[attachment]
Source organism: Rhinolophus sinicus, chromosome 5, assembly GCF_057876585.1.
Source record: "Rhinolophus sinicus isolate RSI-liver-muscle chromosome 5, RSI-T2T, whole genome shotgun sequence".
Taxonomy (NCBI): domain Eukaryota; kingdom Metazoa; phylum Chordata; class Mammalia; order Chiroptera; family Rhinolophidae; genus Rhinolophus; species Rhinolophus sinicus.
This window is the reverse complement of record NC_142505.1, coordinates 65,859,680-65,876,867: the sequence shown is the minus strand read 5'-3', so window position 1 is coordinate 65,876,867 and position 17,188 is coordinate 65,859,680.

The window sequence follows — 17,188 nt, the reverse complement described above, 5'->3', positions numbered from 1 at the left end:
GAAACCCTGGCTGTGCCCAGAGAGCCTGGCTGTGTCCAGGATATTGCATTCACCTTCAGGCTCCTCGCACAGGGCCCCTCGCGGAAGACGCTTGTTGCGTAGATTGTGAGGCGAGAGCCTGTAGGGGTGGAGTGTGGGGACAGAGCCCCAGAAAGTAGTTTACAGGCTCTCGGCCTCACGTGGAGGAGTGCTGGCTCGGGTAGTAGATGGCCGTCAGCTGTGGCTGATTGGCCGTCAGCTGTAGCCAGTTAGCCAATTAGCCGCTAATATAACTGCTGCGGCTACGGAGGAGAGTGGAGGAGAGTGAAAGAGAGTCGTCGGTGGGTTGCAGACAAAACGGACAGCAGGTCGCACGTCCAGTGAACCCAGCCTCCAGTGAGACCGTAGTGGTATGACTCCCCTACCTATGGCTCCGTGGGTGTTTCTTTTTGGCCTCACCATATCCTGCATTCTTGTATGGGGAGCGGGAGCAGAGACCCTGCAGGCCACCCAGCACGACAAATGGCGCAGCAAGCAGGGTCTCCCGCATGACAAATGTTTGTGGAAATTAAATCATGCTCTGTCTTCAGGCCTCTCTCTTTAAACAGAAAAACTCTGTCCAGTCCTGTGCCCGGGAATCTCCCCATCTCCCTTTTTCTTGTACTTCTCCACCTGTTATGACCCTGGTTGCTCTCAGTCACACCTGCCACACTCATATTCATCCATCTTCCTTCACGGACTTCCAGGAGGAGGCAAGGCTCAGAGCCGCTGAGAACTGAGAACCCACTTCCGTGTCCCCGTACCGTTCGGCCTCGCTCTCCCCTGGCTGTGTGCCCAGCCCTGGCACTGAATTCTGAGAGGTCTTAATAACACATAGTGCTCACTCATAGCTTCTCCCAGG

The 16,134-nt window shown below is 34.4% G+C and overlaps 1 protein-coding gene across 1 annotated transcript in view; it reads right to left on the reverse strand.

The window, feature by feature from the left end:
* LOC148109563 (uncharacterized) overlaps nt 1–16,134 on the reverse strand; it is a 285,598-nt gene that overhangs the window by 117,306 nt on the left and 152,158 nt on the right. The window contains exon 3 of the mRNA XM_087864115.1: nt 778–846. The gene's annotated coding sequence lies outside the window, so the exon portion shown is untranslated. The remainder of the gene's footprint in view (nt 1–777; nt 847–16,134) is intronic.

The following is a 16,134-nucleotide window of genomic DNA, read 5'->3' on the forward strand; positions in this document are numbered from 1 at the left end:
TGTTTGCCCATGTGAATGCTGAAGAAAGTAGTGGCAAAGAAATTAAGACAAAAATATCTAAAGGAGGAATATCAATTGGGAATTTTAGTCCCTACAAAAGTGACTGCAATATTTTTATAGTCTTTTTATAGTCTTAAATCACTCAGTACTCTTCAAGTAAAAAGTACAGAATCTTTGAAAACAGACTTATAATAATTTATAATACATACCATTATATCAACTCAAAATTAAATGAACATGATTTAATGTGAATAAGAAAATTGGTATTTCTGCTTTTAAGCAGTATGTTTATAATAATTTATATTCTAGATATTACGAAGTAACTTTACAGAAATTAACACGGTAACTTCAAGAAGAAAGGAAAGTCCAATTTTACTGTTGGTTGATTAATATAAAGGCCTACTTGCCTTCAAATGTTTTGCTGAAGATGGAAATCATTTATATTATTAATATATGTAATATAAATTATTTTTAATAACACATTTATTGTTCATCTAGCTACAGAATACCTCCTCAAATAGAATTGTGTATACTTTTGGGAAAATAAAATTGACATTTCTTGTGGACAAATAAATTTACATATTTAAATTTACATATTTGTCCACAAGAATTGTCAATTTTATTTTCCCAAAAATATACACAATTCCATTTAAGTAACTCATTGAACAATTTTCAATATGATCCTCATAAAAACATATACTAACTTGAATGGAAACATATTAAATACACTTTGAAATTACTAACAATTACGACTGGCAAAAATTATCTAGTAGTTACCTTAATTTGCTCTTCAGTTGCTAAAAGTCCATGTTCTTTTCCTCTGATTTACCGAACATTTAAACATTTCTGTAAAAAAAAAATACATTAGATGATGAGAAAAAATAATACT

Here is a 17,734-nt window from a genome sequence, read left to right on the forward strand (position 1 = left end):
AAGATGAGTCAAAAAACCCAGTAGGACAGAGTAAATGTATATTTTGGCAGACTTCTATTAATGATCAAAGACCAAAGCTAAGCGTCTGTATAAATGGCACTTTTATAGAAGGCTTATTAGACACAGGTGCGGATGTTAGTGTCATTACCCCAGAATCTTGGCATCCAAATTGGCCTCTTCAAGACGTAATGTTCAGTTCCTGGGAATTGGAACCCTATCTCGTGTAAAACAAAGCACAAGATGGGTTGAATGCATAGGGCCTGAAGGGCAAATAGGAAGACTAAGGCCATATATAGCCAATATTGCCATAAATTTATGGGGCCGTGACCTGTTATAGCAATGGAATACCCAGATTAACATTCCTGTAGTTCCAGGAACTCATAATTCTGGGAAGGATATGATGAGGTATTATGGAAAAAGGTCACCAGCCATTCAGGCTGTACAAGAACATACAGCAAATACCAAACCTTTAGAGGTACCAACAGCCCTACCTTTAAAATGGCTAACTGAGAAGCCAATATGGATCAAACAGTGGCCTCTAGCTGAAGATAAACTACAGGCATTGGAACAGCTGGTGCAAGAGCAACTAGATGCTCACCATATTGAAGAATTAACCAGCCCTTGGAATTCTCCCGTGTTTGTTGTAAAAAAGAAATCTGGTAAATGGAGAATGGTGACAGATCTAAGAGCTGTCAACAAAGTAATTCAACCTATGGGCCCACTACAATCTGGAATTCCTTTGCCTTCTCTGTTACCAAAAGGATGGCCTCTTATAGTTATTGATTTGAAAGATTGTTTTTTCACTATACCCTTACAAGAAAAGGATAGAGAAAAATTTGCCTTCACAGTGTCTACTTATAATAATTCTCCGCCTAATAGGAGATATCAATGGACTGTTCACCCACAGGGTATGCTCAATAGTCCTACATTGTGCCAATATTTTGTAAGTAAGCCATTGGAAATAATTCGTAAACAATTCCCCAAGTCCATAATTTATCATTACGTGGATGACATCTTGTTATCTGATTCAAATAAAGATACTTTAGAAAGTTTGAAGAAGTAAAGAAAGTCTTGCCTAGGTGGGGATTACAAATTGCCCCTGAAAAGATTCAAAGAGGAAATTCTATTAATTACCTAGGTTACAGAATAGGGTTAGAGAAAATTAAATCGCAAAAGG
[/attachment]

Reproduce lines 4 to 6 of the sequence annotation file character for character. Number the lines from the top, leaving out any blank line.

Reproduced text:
This window is the reverse complement of record NC_142505.1, coordinates 65,859,680-65,876,867: the sequence shown is the minus strand read 5'-3', so window position 1 is coordinate 65,876,867 and position 17,188 is coordinate 65,859,680.

The window sequence follows — 17,188 nt, the reverse complement described above, 5'->3', positions numbered from 1 at the left end:
GAAACCCTGGCTGTGCCCAGAGAGCCTGGCTGTGTCCAGGATATTGCATTCACCTTCAGGCTCCTCGCACAGGGCCCCTCGCGGAAGACGCTTGTTGCGTAGATTGTGAGGCGAGAGCCTGTAGGGGTGGAGTGTGGGGACAGAGCCCCAGAAAGTAGTTTACAGGCTCTCGGCCTCACGTGGAGGAGTGCTGGCTCGGGTAGTAGATGGCCGTCAGCTGTGGCTGATTGGCCGTCAGCTGTAGCCAGTTAGCCAATTAGCCGCTAATATAACTGCTGCGGCTACGGAGGAGAGTGGAGGAGAGTGAAAGAGAGTCGTCGGTGGGTTGCAGACAAAACGGACAGCAGGTCGCACGTCCAGTGAACCCAGCCTCCAGTGAGACCGTAGTGGTATGACTCCCCTACCTATGGCTCCGTGGGTGTTTCTTTTTGGCCTCACCATATCCTGCATTCTTGTATGGGGAGCGGGAGCAGAGACCCTGCAGGCCACCCAGCACGACAAATGGCGCAGCAAGCAGGGTCTCCCGCATGACAAATGTTTGTGGAAATTAAATCATGCTCTGTCTTCAGGCCTCTCTCTTTAAACAGAAAAACTCTGTCCAGTCCTGTGCCCGGGAATCTCCCCATCTCCCTTTTTCTTGTACTTCTCCACCTGTTATGACCCTGGTTGCTCTCAGTCACACCTGCCACACTCATATTCATCCATCTTCCTTCACGGACTTCCAGGAGGAGGCAAGGCTCAGAGCCGCTGAGAACTGAGAACCCACTTCCGTGTCCCCGTACCGTTCGGCCTCGCTCTCCCCTGGCTGTGTGCCCAGCCCTGGCACTGAATTCTGAGAGGTCTTAATAACACATAGTGCTCACTCATAGCTTCTCCCAGG